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the illusion of time

o povestioara frumoasa despre timp cel putin asa o interpretez eu

A friend send me a link to this photo here today. I have seen it a few times before and it was always (WRONGLY) claimed as being the longest exposure in photographic history. It was taken with a pinhole camera over a period of 6 months by a photographer called Justin Quinnell . It shows the traces of the sun over Bristol’s suspension bridge during that half year period. Which is impressive and beautiful. BUT IT IS NOT THE LONGEST EXPOSURE.

The German photography artist Michael Wesely has created even longer exposures using a self-built pinhole camera. He captured the light of his objects for up to 3 years.

In 2001 he was invited by the Museum of Modern Art in New York to use his unique technique to record the re-development of their building. He set up four cameras in four different corners and photographed the destruction and re-building of the MoMa until 2004 – leaving the shutter (the holes) open for up to 34 months!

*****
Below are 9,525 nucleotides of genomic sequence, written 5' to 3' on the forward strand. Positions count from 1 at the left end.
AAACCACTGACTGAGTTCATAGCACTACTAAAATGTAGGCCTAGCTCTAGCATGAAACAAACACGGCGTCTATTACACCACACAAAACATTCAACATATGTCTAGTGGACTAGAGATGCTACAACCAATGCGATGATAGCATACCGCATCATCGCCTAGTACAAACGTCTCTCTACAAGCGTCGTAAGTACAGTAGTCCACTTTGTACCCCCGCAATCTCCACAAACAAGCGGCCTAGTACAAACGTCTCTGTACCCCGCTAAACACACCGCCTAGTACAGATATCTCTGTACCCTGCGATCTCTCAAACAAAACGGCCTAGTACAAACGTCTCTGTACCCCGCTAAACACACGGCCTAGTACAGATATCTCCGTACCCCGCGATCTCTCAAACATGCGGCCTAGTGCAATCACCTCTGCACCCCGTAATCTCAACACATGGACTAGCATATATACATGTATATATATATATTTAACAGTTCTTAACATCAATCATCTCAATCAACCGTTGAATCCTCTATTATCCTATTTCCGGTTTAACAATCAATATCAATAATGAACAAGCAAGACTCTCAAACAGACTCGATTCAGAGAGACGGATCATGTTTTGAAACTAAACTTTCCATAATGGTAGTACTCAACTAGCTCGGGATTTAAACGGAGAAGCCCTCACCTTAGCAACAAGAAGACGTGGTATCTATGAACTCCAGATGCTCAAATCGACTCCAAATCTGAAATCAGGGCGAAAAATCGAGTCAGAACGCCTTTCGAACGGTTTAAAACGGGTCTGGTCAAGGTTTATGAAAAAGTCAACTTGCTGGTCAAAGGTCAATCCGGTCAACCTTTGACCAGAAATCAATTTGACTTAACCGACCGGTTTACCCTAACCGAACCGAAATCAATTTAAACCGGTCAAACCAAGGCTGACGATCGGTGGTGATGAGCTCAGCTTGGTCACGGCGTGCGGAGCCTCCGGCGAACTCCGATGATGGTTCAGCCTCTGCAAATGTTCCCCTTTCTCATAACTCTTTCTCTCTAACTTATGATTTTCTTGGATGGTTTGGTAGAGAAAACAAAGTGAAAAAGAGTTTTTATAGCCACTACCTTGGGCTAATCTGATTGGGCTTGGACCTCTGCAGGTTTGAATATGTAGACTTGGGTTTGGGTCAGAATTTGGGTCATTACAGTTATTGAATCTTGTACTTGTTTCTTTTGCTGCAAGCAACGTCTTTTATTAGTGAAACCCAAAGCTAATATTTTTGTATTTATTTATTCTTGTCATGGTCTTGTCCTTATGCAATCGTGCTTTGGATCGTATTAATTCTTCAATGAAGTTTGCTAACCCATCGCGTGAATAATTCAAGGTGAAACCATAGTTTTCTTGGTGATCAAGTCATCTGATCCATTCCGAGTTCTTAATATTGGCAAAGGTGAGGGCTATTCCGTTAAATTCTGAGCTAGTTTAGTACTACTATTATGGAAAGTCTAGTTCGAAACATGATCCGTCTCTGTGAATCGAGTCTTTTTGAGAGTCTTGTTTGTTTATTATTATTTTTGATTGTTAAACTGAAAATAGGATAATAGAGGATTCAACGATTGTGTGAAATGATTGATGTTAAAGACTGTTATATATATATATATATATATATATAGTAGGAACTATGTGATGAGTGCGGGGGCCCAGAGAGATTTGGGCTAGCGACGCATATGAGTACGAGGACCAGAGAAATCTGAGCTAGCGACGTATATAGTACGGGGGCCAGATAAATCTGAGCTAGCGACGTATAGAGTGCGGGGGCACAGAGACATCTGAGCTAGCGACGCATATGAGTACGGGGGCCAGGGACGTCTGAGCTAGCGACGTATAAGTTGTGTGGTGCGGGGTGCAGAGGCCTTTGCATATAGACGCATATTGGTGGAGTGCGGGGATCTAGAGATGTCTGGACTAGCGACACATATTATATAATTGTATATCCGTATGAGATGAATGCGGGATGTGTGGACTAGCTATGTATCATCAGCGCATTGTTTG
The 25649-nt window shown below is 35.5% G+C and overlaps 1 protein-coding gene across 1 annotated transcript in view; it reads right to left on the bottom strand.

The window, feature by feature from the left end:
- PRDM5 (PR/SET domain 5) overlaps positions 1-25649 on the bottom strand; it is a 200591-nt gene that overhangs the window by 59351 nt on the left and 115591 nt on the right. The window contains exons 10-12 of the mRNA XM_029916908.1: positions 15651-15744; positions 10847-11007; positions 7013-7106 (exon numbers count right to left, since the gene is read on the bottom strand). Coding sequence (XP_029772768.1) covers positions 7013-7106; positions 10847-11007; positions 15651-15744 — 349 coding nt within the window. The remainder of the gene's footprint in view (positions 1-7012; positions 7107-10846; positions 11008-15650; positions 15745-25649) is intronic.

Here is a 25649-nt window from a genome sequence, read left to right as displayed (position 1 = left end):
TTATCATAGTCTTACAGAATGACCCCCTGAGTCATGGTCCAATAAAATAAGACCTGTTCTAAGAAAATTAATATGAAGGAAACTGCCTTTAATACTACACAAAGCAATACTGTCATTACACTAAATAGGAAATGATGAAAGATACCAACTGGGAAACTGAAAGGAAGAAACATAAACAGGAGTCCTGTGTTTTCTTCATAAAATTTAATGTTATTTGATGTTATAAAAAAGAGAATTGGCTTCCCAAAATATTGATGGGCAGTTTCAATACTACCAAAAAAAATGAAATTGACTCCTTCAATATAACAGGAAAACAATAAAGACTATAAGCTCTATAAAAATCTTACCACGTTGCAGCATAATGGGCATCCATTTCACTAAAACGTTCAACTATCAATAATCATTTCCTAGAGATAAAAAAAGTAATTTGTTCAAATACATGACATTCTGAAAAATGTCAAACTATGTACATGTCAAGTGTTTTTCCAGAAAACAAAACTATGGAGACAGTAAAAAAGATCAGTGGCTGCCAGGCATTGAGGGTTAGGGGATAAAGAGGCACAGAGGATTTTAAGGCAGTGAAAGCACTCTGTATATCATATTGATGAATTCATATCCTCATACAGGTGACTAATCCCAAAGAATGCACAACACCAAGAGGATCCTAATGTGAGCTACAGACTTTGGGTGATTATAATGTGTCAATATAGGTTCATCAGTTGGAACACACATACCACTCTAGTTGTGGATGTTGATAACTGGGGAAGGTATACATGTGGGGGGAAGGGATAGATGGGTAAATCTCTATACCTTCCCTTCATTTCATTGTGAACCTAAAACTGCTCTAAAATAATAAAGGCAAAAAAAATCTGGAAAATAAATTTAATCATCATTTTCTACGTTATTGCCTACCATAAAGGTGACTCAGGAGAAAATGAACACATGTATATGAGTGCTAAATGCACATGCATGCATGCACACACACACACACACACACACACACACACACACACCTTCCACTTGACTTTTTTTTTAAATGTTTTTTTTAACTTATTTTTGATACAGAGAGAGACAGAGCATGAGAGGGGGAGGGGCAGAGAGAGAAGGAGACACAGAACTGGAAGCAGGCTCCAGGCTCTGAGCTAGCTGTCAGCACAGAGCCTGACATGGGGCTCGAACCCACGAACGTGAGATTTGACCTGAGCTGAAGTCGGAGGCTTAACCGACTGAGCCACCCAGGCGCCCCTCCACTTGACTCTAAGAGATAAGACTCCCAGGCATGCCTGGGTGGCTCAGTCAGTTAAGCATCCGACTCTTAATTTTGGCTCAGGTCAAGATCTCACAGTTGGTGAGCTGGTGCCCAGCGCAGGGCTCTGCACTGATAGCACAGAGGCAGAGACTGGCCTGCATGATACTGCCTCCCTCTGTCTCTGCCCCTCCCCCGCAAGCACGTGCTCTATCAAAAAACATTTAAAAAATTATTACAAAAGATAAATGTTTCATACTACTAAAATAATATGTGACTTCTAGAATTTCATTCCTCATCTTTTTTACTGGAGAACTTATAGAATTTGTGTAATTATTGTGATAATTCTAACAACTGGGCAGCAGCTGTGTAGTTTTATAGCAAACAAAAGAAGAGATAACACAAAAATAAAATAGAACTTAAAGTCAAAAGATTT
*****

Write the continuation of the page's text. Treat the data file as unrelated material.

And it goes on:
The sun traces in the sky give the images such a painting like feeling. Very surreal to see the movement of the sun – or more precisely the movement of the earth around the sun in such a way.

The photo below was taken over almost 14 months at the Leipziger Platz in Berlin – which at the time together with the Potsdamer Platz formed one of the biggest construction site in the world.

I find incredible that you can actually see the passing of time. The older parts of the building that were exposed the longest appear darker and clearer. While the newer parts seem more ghost like. More than 2 years took it Michael to create this incredible time incapsulation at the Potsdamer Platz in Berlin (below).

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